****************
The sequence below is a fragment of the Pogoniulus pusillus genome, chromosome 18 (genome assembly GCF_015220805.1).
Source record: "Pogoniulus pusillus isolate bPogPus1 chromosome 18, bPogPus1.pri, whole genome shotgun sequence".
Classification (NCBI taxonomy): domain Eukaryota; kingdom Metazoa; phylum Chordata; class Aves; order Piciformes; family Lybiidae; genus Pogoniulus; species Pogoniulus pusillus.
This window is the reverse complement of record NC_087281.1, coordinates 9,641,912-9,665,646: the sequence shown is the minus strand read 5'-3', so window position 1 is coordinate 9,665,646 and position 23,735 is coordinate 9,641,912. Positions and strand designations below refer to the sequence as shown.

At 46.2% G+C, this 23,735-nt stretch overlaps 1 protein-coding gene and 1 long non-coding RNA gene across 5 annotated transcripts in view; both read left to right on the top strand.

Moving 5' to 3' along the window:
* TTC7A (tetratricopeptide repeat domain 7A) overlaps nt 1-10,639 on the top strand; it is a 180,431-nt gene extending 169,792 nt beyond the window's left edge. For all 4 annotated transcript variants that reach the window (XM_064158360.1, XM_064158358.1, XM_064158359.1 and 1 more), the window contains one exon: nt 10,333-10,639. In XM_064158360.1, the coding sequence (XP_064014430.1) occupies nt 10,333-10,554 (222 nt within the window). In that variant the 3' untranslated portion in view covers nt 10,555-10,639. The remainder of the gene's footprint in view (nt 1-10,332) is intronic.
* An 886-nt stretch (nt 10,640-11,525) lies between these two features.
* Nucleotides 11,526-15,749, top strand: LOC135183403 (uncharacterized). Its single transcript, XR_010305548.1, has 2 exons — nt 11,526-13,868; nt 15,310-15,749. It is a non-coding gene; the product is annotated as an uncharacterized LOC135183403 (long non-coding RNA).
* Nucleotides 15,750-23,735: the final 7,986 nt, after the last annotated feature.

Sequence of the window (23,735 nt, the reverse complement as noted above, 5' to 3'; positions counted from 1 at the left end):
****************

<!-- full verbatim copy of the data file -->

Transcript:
The sequence below is a fragment of the Pogoniulus pusillus genome, chromosome 18 (genome assembly GCF_015220805.1).
Source record: "Pogoniulus pusillus isolate bPogPus1 chromosome 18, bPogPus1.pri, whole genome shotgun sequence".
Classification (NCBI taxonomy): domain Eukaryota; kingdom Metazoa; phylum Chordata; class Aves; order Piciformes; family Lybiidae; genus Pogoniulus; species Pogoniulus pusillus.
This window is the reverse complement of record NC_087281.1, coordinates 9,641,912-9,665,646: the sequence shown is the minus strand read 5'-3', so window position 1 is coordinate 9,665,646 and position 23,735 is coordinate 9,641,912. Positions and strand designations below refer to the sequence as shown.

At 46.2% G+C, this 23,735-nt stretch overlaps 1 protein-coding gene and 1 long non-coding RNA gene across 5 annotated transcripts in view; both read left to right on the top strand.

Moving 5' to 3' along the window:
* TTC7A (tetratricopeptide repeat domain 7A) overlaps nt 1-10,639 on the top strand; it is a 180,431-nt gene extending 169,792 nt beyond the window's left edge. For all 4 annotated transcript variants that reach the window (XM_064158360.1, XM_064158358.1, XM_064158359.1 and 1 more), the window contains one exon: nt 10,333-10,639. In XM_064158360.1, the coding sequence (XP_064014430.1) occupies nt 10,333-10,554 (222 nt within the window). In that variant the 3' untranslated portion in view covers nt 10,555-10,639. The remainder of the gene's footprint in view (nt 1-10,332) is intronic.
* An 886-nt stretch (nt 10,640-11,525) lies between these two features.
* Nucleotides 11,526-15,749, top strand: LOC135183403 (uncharacterized). Its single transcript, XR_010305548.1, has 2 exons — nt 11,526-13,868; nt 15,310-15,749. It is a non-coding gene; the product is annotated as an uncharacterized LOC135183403 (long non-coding RNA).
* Nucleotides 15,750-23,735: the final 7,986 nt, after the last annotated feature.

Sequence of the window (23,735 nt, the reverse complement as noted above, 5' to 3'; positions counted from 1 at the left end):